LONDON/NEW YORK (Reuters) - British publisher Pearson’s Penguin unit said on Wednesday it would pay $75 million in damages plus costs to U.S. states and consumers as part of an agreement over alleged price-fixing in the e-book market.
Pearson, which will take an extra provision on its accounts this year after setting aside $40 million in 2012, had already reached an agreement with the U.S. Justice Department in the e-book pricing case.
The latest deal resolves claims by the attorneys general of 33 states, as well as with consumers who had filed a class-action lawsuit against the British publisher. The settlement is subject to approval by U.S. District Judge Denise Cote in New York.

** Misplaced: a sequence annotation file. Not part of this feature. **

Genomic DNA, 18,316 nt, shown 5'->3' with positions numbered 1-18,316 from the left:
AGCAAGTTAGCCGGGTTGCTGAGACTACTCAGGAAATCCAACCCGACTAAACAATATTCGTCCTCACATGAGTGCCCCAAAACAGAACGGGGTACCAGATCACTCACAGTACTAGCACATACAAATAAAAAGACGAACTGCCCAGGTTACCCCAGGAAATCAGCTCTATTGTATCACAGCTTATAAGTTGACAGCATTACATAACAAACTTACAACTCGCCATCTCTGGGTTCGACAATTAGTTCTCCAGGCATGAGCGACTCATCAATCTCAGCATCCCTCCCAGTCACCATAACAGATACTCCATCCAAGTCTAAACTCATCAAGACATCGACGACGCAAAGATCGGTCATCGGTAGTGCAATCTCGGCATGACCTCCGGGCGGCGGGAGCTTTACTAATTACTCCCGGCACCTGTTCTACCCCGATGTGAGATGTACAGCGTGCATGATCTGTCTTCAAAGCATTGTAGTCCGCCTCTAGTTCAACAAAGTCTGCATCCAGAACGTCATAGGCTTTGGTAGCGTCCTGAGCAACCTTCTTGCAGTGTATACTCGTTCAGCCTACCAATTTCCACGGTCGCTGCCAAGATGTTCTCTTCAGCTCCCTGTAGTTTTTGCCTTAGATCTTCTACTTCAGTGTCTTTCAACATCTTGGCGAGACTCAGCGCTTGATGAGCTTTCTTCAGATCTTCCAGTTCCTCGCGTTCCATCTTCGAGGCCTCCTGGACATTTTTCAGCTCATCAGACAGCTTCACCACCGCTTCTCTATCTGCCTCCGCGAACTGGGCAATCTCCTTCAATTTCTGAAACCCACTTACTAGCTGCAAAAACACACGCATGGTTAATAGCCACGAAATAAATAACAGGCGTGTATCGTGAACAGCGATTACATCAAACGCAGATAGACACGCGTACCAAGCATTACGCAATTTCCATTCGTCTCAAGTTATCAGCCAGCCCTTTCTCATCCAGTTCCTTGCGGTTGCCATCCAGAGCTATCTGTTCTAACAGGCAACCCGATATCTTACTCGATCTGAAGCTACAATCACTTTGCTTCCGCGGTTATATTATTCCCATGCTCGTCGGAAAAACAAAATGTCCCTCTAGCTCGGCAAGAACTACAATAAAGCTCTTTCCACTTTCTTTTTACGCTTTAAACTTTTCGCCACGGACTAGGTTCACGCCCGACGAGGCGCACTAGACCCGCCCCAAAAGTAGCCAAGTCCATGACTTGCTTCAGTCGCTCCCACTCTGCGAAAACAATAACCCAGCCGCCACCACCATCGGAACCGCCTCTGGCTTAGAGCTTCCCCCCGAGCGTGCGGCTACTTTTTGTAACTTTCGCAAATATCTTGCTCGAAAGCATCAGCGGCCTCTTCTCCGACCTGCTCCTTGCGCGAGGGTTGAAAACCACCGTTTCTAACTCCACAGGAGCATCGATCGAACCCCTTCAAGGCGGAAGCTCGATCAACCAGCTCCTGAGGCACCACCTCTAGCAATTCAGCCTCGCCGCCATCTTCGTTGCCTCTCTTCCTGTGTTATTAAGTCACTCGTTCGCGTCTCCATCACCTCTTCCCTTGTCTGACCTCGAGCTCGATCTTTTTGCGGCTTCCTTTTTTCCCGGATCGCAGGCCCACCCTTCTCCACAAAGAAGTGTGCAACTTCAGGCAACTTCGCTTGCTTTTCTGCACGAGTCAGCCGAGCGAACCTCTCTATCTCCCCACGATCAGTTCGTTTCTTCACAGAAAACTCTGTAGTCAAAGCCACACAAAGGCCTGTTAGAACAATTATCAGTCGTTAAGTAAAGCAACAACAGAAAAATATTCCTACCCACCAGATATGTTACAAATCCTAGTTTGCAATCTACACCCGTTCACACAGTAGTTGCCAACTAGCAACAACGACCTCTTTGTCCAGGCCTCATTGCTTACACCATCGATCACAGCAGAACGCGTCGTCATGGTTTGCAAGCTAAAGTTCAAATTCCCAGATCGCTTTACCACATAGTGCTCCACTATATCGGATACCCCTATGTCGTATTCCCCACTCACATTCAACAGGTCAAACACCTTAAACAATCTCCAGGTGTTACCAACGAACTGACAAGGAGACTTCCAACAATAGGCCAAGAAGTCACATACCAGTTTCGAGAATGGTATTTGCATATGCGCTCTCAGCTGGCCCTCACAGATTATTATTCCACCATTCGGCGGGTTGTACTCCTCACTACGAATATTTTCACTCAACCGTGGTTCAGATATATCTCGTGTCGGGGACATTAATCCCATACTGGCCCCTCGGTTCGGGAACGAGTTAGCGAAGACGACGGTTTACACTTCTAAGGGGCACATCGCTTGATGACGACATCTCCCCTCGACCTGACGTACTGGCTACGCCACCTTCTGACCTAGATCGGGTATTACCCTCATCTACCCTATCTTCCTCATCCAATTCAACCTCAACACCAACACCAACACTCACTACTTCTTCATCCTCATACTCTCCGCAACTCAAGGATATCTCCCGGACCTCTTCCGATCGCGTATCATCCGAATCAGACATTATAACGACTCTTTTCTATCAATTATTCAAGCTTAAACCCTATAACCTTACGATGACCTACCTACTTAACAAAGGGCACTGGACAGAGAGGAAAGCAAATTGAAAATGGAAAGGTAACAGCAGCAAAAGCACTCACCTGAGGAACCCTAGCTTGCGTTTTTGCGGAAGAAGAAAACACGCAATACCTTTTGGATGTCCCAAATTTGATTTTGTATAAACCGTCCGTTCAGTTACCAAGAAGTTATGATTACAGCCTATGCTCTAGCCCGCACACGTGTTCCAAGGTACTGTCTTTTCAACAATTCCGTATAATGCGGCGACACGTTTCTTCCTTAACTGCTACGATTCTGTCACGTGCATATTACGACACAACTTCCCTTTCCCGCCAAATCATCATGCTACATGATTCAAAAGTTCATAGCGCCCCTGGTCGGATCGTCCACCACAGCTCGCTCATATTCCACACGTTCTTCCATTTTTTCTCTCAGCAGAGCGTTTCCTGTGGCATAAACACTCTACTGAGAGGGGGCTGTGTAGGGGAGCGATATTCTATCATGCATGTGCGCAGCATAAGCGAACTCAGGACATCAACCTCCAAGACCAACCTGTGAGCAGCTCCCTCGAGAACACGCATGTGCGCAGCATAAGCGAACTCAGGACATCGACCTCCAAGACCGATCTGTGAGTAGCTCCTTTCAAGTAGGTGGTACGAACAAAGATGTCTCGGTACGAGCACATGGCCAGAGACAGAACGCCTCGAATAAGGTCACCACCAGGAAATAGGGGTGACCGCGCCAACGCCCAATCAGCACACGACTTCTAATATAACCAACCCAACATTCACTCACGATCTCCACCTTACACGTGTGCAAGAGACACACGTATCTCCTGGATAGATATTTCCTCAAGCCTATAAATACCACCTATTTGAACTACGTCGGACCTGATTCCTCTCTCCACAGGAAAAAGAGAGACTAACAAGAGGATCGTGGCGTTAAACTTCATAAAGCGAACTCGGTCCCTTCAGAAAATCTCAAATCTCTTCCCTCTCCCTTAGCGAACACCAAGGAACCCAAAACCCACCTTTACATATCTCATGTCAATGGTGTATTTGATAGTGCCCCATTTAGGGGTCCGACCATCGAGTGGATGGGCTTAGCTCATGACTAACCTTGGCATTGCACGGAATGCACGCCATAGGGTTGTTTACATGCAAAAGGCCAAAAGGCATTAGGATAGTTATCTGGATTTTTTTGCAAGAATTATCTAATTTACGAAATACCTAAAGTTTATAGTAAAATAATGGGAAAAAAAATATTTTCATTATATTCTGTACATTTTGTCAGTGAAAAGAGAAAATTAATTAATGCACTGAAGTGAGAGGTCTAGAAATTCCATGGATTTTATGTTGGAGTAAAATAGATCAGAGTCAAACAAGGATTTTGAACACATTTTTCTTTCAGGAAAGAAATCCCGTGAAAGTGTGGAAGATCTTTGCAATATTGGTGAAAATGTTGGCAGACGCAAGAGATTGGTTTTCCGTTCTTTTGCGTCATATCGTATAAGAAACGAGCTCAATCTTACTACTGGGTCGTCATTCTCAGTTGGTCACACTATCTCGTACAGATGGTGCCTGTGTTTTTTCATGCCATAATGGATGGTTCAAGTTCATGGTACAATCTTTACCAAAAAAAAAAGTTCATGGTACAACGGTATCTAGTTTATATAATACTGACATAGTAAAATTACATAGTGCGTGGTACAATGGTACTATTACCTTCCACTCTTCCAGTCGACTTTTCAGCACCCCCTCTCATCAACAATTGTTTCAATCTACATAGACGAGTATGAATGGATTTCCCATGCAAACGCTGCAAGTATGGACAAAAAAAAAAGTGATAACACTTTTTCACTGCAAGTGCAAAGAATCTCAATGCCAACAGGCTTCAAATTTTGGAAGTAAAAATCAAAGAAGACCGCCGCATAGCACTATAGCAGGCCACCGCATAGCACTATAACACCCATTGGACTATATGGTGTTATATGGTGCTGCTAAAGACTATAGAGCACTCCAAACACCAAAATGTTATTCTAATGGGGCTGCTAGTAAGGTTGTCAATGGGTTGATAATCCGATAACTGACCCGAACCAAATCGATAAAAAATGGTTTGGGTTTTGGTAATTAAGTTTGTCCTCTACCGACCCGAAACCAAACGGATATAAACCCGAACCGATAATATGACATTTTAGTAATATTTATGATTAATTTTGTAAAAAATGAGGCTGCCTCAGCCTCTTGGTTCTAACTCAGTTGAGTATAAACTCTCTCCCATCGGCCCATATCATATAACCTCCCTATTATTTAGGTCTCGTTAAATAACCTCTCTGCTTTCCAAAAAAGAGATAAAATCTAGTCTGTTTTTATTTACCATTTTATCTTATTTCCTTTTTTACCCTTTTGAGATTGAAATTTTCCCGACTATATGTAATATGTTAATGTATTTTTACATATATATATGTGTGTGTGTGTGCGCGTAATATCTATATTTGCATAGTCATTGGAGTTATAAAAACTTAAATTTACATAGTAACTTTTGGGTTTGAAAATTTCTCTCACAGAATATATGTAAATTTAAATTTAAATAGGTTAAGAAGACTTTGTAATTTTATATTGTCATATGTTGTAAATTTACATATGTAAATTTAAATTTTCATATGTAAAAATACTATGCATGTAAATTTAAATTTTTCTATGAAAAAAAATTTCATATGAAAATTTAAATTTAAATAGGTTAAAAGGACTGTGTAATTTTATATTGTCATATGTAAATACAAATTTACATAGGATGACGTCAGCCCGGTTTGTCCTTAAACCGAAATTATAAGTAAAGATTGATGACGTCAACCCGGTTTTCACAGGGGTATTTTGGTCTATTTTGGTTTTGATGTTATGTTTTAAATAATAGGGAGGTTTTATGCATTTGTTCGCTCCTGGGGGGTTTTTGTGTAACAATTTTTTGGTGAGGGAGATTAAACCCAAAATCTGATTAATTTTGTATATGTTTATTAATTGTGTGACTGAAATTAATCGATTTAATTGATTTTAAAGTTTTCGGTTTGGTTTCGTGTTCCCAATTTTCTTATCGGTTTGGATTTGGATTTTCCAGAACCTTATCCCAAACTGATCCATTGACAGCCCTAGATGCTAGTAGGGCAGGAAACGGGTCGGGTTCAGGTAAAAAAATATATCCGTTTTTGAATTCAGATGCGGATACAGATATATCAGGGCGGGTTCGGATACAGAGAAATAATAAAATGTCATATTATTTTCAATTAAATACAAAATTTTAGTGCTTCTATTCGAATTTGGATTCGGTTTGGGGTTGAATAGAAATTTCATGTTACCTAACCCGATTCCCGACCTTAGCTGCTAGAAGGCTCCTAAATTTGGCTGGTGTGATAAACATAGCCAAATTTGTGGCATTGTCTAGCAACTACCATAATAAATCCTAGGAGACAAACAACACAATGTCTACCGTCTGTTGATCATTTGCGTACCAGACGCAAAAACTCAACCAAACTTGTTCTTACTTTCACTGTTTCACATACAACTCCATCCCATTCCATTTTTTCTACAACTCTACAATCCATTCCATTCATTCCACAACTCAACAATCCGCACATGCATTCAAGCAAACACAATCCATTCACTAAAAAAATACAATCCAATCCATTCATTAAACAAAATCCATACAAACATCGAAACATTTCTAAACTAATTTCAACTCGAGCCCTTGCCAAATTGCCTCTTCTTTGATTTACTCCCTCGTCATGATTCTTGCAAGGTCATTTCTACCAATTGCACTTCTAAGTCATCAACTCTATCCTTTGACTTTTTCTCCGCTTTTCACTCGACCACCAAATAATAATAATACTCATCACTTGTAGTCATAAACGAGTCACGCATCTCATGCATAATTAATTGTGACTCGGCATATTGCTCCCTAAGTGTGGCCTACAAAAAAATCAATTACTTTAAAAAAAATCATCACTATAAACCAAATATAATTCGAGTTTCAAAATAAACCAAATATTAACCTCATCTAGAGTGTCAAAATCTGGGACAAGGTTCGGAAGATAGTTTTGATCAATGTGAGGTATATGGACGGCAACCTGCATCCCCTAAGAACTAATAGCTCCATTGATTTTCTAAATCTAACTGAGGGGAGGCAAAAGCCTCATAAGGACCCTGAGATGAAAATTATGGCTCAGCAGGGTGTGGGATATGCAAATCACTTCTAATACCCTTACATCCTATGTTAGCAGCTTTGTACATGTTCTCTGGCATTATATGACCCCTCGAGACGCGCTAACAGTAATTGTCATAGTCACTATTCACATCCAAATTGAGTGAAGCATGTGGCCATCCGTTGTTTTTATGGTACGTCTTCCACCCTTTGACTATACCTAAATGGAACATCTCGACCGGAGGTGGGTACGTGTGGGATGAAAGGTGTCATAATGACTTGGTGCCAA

“This proposed settlement is a powerful demonstration of what is possible when federal, state and private class antitrust enforcement lawyers work together,” said Steve Berman, a lawyer for the plaintiffs at Hagens Berman Sobol Shapiro.
The Justice Department last year accused Apple and five publishers of colluding on prices as part of an effort to fight online retailer Amazon.com Inc’s dominance of the e-book market. Apple has not settled and is scheduled to face the U.S. Justice Department in a trial which is scheduled to start on June 3.
Penguin said it had also committed to the state attorneys to abide by the terms agreed in the settlement with the Department of Justice.
Pearson has previously said that it did not believe it had done anything wrong with its e-book pricing but had agreed to settle so that it could move ahead with the merger of Penguin with Random House, which it announced last October.
The case is In Re: Electronic Books Antitrust Litigation, U.S. District Court, Southern District of New York, No. 11-02293.
Editing by David Goodman and Greg Mahlich